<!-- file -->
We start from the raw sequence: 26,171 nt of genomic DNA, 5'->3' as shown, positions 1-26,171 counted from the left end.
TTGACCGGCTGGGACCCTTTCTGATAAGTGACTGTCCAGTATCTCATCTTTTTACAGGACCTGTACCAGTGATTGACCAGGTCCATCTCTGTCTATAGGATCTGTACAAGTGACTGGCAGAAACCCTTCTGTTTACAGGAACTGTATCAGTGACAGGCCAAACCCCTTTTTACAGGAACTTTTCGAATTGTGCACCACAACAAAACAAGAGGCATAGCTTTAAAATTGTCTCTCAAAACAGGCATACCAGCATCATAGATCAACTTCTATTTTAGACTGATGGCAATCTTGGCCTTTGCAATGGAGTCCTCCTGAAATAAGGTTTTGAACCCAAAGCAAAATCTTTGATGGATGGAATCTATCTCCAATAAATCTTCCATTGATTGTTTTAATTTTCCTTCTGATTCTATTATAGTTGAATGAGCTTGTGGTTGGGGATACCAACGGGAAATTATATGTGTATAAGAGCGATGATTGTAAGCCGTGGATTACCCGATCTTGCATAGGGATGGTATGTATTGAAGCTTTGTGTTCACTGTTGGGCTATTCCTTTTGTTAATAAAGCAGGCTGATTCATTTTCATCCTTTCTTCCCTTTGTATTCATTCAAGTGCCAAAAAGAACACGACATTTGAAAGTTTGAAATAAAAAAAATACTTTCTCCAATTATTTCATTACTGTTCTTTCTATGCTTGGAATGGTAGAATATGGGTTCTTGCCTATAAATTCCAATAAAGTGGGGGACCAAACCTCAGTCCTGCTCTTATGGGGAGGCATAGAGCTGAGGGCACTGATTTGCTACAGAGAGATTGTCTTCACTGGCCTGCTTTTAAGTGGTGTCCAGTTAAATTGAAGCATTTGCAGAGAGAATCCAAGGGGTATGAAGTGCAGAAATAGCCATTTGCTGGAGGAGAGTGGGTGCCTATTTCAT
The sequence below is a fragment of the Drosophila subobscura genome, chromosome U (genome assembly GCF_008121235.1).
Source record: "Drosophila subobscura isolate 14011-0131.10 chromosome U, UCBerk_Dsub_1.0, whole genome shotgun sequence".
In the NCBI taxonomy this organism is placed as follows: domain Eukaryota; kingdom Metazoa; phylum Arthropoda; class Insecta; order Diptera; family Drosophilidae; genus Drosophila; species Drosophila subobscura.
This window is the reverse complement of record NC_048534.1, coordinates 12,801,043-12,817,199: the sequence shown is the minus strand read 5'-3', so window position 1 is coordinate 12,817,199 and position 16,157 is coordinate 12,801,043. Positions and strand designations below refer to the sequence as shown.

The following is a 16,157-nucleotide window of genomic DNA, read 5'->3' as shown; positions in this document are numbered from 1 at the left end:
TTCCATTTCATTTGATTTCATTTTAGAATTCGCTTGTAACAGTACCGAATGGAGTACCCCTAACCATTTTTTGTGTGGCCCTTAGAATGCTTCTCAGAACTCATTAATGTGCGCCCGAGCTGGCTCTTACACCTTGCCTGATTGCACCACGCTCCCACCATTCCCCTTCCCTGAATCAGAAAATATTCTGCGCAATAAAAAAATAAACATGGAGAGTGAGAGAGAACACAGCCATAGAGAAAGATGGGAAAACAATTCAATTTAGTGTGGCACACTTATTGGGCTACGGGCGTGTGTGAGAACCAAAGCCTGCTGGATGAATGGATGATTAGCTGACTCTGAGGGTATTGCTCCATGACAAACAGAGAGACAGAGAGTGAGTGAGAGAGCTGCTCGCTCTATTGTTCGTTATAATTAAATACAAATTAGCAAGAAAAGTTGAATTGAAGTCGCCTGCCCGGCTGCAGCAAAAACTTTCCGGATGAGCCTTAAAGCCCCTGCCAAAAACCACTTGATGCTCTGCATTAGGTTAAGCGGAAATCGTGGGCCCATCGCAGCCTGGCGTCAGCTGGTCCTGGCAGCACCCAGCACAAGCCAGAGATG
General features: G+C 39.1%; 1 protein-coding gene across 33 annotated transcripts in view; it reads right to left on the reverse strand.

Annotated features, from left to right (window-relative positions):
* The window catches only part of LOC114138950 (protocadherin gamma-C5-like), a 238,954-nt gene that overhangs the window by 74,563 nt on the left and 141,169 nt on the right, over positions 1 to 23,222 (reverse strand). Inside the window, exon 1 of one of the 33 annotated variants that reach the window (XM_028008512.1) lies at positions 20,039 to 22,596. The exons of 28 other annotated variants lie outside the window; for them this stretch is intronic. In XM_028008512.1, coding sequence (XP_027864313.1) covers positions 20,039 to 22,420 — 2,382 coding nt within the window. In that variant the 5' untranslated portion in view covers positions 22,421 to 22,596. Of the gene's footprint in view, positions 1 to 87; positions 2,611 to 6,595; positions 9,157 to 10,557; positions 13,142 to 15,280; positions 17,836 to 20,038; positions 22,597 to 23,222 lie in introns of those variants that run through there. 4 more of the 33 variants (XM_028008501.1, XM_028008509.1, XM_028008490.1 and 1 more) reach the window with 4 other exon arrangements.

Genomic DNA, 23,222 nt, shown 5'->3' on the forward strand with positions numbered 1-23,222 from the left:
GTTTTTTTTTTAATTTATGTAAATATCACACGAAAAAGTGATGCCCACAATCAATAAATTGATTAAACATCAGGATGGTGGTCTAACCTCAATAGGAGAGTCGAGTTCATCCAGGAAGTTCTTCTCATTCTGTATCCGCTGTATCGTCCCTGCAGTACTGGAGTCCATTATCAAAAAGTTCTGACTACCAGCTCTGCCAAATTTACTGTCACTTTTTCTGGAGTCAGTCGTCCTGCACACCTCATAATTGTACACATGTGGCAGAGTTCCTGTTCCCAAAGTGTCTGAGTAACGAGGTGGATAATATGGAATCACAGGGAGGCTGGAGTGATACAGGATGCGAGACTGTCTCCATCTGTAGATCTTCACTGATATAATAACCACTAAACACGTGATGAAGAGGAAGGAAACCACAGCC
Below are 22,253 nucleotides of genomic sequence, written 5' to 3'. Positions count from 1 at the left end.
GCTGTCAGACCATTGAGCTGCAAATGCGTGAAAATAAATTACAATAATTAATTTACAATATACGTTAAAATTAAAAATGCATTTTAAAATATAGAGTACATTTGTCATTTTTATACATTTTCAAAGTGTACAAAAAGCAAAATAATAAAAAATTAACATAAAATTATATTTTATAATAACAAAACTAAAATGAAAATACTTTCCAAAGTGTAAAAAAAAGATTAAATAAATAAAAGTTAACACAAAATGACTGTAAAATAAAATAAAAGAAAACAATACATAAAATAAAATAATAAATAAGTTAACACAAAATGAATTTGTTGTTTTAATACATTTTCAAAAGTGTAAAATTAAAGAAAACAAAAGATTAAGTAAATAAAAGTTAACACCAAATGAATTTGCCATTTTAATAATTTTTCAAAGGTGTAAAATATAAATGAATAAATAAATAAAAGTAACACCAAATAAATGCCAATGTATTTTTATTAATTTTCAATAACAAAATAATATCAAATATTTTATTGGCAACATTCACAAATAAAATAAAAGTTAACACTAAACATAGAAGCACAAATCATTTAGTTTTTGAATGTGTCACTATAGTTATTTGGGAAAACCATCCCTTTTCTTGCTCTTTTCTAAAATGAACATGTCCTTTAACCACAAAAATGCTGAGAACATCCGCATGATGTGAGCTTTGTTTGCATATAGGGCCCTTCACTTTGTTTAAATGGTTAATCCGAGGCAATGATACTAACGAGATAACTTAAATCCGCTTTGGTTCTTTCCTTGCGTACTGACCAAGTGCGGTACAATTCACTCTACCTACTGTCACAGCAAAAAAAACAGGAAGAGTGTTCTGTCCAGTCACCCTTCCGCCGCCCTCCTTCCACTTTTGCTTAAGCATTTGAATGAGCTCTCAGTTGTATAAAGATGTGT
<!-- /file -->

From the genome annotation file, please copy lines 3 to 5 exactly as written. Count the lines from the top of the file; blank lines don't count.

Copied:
The sequence below is a fragment of the Drosophila subobscura genome, chromosome U (genome assembly GCF_008121235.1).
Source record: "Drosophila subobscura isolate 14011-0131.10 chromosome U, UCBerk_Dsub_1.0, whole genome shotgun sequence".
In the NCBI taxonomy this organism is placed as follows: domain Eukaryota; kingdom Metazoa; phylum Arthropoda; class Insecta; order Diptera; family Drosophilidae; genus Drosophila; species Drosophila subobscura.